Ted Drozdowski and The Scissormen – Authentic, Innovative and A Tad Eccentric

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IMG_1724I never thought I’d call a blues band “authentic” that splashed a heavy dollup of Ramones punk attitude onto a bed of alien invasion smoothy guitars, but Ted Drozdowski’s Scissormen on their sixth album Love & Life are unquestionably authentic. And as the former music editor of The Boston Phoenix, Drozdowski has the music journalist creds to nail exactly why his music is authentic: “Big chunks of sound always sound good to me, things I can grab onto and comprehend even if they’re weird. I just kind of love ’em, and I just like to roll the way a dog likes to roll in the grass.”

Love & Life is less about melody than mood and texture. With touchstones from a century of blues and in a plethora of rock styles, he makes me want to put on a pair of cheap shades and set the cruise control on infinity. Don’t bother to tell me when we’ve left the ground, because Drozdowski’s music already has me half way to Pluto.

“When you hear Muddy Waters do that whinnying crazy slide stuff down the neck, he’s not worrying about the note pad or anything,” says Drozdowksi. “He’s trying to create this sound that’s screaming or crying or a ghost, and that’s what he’s going for, and that’s the sort of thing I do, too. I like to think in terms of big blocks of sound, ’cause I think it’s easier for people to get big blocks of sound.”

Drozdowski pays homage to R. L. Burnside, Watermelon Slim, and Boston bluesman Willie Robinson on this album. His one cover is Muddy Waters’ “Can’t Be Satisfied.” The late Mighty Sam McClean handles guest vocals on “Let’s Go to Memphis,” and Bobby Rush’s keyboard man Paul Brown channels early Moody Blues pianist Mike Pinder on “Black Lung Fever” about Ted’s two mining grandfathers who were black “when they crawled out of that hole.”

It’s so easy for today’s blues artists to ossify Muddy Waters’ electric splashes of emotion from 60 years ago into a rigid format. Drozdowski refuses to get stuck in such blind emulation. “To me to be authentic in playing this music you have to embrace the tradition of innovation. That might at first sound like those are opposing things, but it’s not because to me the blues was always an innovative music.”

Drozdowski says innovation in blues got stifled about the time when the record labels began processing the “ripping crescendos” of artists like Buddy Guy and Otis Rush for mass consumption. “It was a point where it started to sell to the mainstream, and then the record labels got a hold of it and decided to package it, and certain people accept that packaged style of blues as being the ultimate version of what blues is whether it’s Howlin’ Wolf’s London Sessions with Clapton and those guys or John Mayall and the Bluesbreakers, but that era just sort of happened. Instead of folk music evolving like the people evolved, it became a commodity.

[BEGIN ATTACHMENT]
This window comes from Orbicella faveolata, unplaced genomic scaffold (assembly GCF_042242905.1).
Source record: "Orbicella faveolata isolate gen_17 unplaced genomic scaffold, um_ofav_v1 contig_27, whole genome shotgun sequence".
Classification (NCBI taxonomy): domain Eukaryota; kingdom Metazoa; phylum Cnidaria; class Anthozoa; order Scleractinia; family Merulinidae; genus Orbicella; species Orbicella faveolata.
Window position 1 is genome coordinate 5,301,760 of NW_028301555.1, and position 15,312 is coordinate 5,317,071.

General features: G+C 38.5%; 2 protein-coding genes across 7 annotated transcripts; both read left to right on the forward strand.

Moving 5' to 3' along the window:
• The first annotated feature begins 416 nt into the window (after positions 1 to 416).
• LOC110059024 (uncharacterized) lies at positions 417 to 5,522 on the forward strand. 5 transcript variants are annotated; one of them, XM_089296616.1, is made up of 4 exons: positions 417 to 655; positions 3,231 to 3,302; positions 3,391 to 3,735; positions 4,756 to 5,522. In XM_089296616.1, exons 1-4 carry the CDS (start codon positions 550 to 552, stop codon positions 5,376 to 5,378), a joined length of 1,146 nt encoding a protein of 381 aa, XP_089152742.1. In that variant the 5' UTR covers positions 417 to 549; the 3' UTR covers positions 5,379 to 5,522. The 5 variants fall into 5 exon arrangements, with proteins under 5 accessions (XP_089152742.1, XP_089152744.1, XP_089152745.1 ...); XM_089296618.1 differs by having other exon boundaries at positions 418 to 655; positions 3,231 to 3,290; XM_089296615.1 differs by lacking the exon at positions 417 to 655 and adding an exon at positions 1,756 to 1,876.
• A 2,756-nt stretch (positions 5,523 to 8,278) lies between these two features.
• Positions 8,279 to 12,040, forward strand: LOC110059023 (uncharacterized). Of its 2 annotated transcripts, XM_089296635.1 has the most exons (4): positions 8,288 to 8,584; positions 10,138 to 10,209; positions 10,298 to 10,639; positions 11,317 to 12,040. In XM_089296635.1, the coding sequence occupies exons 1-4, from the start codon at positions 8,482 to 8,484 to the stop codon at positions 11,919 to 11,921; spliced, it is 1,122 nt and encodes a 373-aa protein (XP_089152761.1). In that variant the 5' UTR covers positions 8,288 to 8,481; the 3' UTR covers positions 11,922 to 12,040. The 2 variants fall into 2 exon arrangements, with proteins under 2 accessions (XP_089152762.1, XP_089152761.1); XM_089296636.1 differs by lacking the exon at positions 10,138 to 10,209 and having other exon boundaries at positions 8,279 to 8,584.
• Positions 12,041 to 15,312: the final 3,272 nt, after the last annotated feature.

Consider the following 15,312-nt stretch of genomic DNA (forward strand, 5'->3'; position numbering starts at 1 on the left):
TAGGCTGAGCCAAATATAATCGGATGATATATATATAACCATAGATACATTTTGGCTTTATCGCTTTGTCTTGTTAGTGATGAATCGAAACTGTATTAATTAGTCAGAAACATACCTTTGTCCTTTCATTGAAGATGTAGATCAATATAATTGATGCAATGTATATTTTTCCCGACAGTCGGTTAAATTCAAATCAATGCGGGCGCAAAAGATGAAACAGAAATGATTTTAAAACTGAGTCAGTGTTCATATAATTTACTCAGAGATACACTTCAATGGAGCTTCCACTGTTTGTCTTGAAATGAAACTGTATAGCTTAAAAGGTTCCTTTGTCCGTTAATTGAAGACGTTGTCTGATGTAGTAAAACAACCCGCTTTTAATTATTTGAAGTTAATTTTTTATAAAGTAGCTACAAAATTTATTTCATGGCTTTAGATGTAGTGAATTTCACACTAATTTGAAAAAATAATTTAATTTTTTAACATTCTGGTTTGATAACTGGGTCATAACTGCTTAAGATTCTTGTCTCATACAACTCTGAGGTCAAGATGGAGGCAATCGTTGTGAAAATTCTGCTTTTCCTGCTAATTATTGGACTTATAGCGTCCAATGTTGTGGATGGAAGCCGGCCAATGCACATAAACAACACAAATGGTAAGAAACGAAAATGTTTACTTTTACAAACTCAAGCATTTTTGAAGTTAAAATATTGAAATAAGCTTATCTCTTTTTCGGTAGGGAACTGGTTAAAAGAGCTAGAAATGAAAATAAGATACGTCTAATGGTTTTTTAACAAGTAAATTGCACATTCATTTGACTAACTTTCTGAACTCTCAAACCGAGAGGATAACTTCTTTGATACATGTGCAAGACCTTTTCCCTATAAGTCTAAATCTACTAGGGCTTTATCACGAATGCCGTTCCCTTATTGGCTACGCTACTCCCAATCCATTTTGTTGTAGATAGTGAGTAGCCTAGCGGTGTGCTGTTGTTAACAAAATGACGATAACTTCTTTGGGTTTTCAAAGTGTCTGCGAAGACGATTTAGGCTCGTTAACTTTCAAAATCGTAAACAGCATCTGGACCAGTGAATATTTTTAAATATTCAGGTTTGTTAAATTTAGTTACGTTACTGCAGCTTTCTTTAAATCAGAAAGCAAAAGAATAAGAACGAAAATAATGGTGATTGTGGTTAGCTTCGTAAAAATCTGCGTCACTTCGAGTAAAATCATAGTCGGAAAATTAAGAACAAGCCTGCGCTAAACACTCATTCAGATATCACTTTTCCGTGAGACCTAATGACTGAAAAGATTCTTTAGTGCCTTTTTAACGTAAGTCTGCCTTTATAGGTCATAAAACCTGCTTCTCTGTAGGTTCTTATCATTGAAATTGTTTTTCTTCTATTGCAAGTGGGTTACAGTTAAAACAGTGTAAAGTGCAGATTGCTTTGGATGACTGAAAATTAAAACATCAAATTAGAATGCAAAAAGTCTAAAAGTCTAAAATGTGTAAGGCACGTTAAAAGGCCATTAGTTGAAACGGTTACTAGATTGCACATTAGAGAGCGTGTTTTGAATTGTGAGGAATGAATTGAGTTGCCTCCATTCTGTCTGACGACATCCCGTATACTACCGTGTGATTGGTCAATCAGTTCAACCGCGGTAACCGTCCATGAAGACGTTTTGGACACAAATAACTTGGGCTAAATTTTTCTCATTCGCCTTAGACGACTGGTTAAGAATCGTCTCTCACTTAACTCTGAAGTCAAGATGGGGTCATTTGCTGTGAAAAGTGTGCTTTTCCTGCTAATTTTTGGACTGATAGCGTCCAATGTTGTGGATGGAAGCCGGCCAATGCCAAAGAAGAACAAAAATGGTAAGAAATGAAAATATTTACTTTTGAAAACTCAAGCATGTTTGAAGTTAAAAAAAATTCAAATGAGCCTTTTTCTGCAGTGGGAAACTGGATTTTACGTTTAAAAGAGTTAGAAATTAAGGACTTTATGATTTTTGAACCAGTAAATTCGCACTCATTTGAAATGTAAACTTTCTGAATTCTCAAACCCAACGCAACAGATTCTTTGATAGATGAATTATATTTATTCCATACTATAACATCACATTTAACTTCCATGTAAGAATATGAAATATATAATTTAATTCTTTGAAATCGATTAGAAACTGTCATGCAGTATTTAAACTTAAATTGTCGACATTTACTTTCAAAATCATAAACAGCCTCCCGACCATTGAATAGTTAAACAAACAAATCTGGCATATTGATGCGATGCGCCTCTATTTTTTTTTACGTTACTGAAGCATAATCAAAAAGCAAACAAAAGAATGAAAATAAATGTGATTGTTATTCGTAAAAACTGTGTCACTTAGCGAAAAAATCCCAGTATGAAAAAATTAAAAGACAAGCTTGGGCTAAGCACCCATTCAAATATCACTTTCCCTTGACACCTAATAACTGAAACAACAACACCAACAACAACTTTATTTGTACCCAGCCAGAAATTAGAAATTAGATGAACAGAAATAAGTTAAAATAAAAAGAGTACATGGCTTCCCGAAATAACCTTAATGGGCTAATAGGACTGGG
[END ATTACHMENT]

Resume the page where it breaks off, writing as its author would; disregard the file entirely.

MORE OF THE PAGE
“The truth is it’s an evolutionary music, and it always has been, and I think, too, music evolved and to not try to inject your own personality into it is an error that 99% of contemporary blues artists seem to make. There are obvious exceptions like Derek Trucks who has all these incredibly polygamous tastes and can work all this amazing stuff into the music, and Warren Haynes who is also this great pluralist. I think people who are making traditional blues records and feel like they’re actually making traditional blues records are a little off the mark because the blues has traditionally been like African American culture, a style and a culture of innovation and evolutionary growth.”

Ted Drozdowski at 2014 Juke Joint Festival
Ted Drozdowski at 2014 Juke Joint Festival

Love & Life’s unconventional sound owes much to the way it was recorded at Omega Lab on a mountain outside of Nashville. “It was (in a tent), the kind of tent they would erect in the desert to work on a tank inside. So it’s a heavy duty sort of military garage tent, and they are all military surplus, and that space is great. Not only is it a big space so there’s plenty of room for people, but (engineer Robert E. McClain) also has a Dolby 7.2 recording and playback system.